State aid by any other name…

It would be an understatement from my part to stress that I don’t think the broadband proceedings in the UK are going in the right direction. It's the prerogative of any private business - including incumbent BT - to focus on short term gains when it comes to enhancing their infrastructure, but it's a lot more questionable when a government doesn't look beyond the short-term either. Furthermore, the BDUK process, by effectively eliminating anyone but BT and Fujitsu (and word on the street is Fujitsu won't bid on anything) from any BDUK financed tenders has offered FTTC monopoly to BT on a platter. Not sure it'll do them much good, but that's what UK PLC is stuck with for the foreseeable future.

Still, despite all this (and I'm left to wonder where the free press is in the UK for this not to be splashed all over the mainstream newspapers) I didn't expect the announcement that came through late last week. Under the (misleading in my opinion) title UK Broadband Aided by Planning Permission Rules Change, the BBC explains that the government is changing the planning permission rules so that broadband deployment will no longer be hampered by local councils having their say on the deployment of street cabinets.

You may remember that a few months ago BT ran into some issues with Kensington and Chelsea opposing the huge cabinets the incumbent requires for its FTTC deployment. Well, the government is effectively saying to local authorities that if they're not happy with these huge cabinets, they can go get stuffed. Of course, as the article states, the changes "are designed to make it easier for BT and others to install 1.4m (4ft 7in) tall cabinets". Which others, I'm wondering?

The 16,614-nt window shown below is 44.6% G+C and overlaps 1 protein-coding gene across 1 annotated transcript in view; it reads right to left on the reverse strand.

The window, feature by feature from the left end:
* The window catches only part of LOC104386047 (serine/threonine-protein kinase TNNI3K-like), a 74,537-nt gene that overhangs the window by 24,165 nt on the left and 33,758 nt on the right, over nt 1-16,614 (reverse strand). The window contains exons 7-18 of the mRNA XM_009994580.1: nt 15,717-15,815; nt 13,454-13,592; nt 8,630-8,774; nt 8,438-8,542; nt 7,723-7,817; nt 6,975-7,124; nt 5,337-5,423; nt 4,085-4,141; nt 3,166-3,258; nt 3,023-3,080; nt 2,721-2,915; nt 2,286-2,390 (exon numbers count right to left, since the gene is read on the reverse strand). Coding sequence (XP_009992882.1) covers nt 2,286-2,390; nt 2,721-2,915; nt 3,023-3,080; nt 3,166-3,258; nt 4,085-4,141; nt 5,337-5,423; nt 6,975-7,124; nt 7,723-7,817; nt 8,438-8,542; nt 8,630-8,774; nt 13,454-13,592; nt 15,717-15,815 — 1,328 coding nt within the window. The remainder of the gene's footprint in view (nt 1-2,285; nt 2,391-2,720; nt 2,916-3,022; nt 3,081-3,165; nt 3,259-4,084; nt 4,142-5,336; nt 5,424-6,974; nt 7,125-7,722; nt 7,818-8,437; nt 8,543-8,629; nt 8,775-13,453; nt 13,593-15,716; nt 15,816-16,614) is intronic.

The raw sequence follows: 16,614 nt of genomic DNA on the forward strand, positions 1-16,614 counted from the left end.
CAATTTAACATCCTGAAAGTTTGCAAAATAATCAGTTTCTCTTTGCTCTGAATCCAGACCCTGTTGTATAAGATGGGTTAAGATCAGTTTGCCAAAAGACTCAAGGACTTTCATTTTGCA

First of all, it should be stressed that the choice of cabinets BT is deploying is not a fatality for an FTTC deployment. I've seen cabinets and form factors out there that are much smaller and would not have raised issue with anyone in local authorities. BTs cabinets are huge because of the technology and vendor choices they made.

Secondly, this doesn't benefit "others" the way it benefits BT: no one else is deploying FTTC in the UK (and the active equipment is what requires such cabinets in the first place) and Virgin, while affected in theory is not actively deploying in new areas. So while they may benefit in the future, right now, this is a move designed to favor BT in the market.

Smells suspisciouly like State Aid in another guise to me, at the expense of local governments.